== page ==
MGM Resorts International operates more than 3 million square feet of convention and meeting space on the Strip.
And it’s not enough.
The company opened a 350,000-square-foot expansion to the Mandalay Bay complex last year and will add 200,000 square feet of meeting space to Aria by 2018.
It’s still not enough.
MGM Chairman and CEO Jim Murren said a master plan reviewing where convention facilities can be added or expanded at the company’s 10 Strip resorts is expected to be completed this spring. Bellagio, MGM Grand and Luxor, based on their footprints, figure to be targeted.
But it’s still not enough.
Murren, during an interview following MGM’s fourth-quarter and year-end earnings release last month, said Las Vegas needs to stay ahead of the game when it comes to developing convention and meeting facilities. Chicago, New York, Atlanta and Orlando, Florida, are building convention complexes that look to steal business from the Strip and MGM.
He repeated points made during a keynote address in January at the Las Vegas Metro Chamber of Commerce’s Preview event: The Las Vegas Convention Center needs to be expanded if the city hopes to retain the large-scale trade shows and events that fill many of the Strip’s hotel rooms annually.
Murren backs the Las Vegas Convention and Visitors Authority’s plan to convert the former Riviera site into a multibillion-dollar state-of-the-art convention and trade show complex.
“It’s a fantasy to believe these conventions won’t go someplace else unless we leverage our strengths here in Las Vegas,” Murren said.
Murren’s viewpoint is not shared by Las Vegas Sands Corp., which sees the Convention Center as a direct competitor to private enterprise and the use of room-tax revenue to build on the Riviera site as inappropriate.
Murren, however, said Strip casinos also need to grow their convention space. MGM, he said, is doing its part.
Last year, 18.5 percent of the total occupied room nights associated with MGM’s nearly 41,000 hotel rooms on the Strip were used by convention and meetings guests. A year earlier, the figure was 17 percent. Company officials hope to meet or exceed that mark this year. MGM has booked $500 million in new conventions and meetings for 2016 and 2017.
“Throughout the year, our sales and yield teams have done an outstanding job of maximizing our convention space to reach this all-time record high in convention room occupied nights,” MGM Chief Financial Officer Dan D’Arrigo said. “And I think they are just getting started.”
Mandalay Bay’s expansion gives the complex 2 million total square feet and 1.1 million square feet for exhibit space, improving its North American rankings from seventh to fifth in total square footage and from 11th to fifth in total exhibit space.
The facility is still third in size in Las Vegas behind the Las Vegas Convention Center and the Sands Expo and Convention Center.
Meanwhile, the planned Aria expansion will give CityCenter’s centerpiece property 500,000 total square feet of meeting space.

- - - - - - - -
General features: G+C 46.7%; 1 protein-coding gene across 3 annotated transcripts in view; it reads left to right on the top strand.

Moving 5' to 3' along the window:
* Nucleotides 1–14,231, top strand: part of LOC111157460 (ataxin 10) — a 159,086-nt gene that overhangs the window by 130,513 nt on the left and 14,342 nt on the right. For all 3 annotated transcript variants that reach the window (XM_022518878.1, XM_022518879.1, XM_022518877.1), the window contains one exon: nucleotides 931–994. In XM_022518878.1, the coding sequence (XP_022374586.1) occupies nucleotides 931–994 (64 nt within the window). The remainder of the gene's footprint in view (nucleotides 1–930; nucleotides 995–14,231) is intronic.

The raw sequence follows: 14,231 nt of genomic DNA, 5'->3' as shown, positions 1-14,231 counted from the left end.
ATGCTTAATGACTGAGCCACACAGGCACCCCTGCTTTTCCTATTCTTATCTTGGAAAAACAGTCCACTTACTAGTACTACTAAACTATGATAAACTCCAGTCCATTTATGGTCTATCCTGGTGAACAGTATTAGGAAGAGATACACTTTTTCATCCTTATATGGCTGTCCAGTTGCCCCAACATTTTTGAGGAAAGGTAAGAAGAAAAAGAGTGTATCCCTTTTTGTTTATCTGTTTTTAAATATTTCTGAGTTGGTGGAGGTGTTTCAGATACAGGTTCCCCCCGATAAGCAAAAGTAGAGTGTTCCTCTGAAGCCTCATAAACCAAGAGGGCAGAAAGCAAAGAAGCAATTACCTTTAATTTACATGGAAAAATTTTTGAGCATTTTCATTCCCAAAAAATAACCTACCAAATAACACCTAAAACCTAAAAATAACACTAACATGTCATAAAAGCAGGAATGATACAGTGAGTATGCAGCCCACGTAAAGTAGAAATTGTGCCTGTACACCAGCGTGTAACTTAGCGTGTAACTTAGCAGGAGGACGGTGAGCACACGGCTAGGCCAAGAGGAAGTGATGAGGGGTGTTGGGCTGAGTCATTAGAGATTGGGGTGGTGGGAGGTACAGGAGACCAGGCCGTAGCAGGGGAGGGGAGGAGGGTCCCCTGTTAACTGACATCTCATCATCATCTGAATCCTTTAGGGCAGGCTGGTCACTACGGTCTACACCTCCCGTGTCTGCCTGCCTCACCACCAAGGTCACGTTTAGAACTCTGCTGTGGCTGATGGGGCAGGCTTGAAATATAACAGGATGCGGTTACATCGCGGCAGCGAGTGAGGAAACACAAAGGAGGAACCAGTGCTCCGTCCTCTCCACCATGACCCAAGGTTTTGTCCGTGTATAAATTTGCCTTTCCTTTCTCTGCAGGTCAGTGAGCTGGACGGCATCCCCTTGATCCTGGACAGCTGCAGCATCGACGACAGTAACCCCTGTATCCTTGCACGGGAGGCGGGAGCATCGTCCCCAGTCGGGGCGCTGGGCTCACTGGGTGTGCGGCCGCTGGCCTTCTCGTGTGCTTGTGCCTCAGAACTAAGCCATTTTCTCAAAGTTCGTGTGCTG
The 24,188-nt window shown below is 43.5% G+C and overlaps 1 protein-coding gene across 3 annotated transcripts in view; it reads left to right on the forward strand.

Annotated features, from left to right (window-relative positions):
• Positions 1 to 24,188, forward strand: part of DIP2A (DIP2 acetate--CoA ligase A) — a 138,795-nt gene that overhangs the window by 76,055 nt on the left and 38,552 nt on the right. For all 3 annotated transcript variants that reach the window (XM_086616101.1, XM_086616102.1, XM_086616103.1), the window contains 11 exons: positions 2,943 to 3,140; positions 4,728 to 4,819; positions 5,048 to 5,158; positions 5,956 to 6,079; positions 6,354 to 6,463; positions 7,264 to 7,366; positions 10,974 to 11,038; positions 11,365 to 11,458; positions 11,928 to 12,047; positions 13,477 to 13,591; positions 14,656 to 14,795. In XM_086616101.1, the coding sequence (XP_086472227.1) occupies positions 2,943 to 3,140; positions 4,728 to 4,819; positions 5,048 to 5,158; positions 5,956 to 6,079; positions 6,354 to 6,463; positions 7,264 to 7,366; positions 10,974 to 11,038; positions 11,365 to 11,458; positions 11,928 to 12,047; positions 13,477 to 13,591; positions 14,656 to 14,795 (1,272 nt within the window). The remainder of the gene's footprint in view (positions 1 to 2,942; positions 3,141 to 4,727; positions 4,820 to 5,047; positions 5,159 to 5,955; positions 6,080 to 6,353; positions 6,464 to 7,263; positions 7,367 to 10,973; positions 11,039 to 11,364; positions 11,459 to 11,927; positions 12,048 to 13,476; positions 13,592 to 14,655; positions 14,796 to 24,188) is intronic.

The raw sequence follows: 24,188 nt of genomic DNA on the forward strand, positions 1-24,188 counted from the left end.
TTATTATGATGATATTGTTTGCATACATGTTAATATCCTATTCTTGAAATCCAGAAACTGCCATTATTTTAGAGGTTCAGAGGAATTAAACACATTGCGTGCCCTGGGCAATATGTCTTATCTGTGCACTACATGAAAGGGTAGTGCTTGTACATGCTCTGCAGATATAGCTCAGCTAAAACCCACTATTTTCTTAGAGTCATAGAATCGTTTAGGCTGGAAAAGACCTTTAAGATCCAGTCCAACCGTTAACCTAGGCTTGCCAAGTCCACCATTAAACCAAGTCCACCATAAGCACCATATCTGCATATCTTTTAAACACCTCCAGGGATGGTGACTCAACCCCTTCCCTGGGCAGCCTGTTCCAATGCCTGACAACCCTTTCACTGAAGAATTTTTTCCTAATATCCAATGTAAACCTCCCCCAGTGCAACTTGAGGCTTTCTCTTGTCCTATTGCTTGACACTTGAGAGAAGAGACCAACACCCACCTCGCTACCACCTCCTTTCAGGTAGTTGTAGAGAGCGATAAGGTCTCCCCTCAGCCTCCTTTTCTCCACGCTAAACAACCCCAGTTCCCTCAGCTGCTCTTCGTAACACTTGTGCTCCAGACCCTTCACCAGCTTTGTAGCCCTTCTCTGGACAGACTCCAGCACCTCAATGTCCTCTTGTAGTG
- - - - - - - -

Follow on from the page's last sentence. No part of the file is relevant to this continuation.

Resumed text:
“We have solidified our position here in Las Vegas as the destination choice for large-scale meetings and conventions,” Murren said. “We saw that the convention business was coming back to Las Vegas. We wanted to keep ahead of demand, and we are very confident in our ability to fill and, in fact, outgrow that space over the next couple of years.”
Convention and meeting business has allowed MGM Resorts, and other Strip gaming companies, to increase average daily hotel room rates and grow revenue per available room, which is a nontraditional figure analysts use to track profitability.
As the recession slips further in the background, MGM Resorts is slowly creeping back to the peak levels of 2007. Murren said the company’s Strip resorts are 7 percent below the highest-ever average daily room rates and 10 percent beneath the revenue per available room totals.
“We clearly have room to grow,” he said.
The signs are pointing in a positive direction. Las Vegas welcomed a record 42.3 million visitors in 2015, and passenger counts at McCarran International Airport were the highest since 2008. Also, convention attendance in Las Vegas increased 13.4 percent even with a 3.6 percent drop in the number of shows and meetings hosted.
Wall Street is in agreement.
Macquarie Securities gaming analyst Chad Beynon said MGM Resorts “doesn’t expect a slowdown” in visitation, which gives the company an opportunity to “price up” its hotel rooms while growing both gaming and nongaming revenue.
Credit Suisse gaming analyst Joel Simkins said MGM was “well-positioned” to benefit from its continued investment on the Strip.
“We felt that MGM was hitting on all cylinders from a lodging/nongaming perspective as the market benefits from consumer stability and strong corporate demand,” Simkins said.
Murren said Mandalay Bay will exceed its current capacity in a short time, which is one reason MGM Resorts is looking at expansion opportunities. He pointed to the company’s new 20,000-seat T-Mobile Arena, which opens in April, as another venue that will bring new business to Las Vegas.
“The real story is about strength in the nongaming side of the business,” Union Gaming Group analyst Christopher Jones said. “Between the Mandalay Bay refresh and convention expansion, the T-Mobile Arena and the Aria convention center expansion, MGM is essentially doubling down on this being the story for years to come.”
Las Vegas isn’t expected to see any new resorts or hotel capacity added at least through 2018 or 2019, which benefits MGM, Murren said.
“We have literally no new supply growth in the near-term, unlike many major markets here in the U.S.,” Murren said. “That, of course, helps the home team, and MGM is the home team.”
The Review-Journal is owned by a limited liability company owned by the family of Sands chairman and CEO Sheldon Adelson.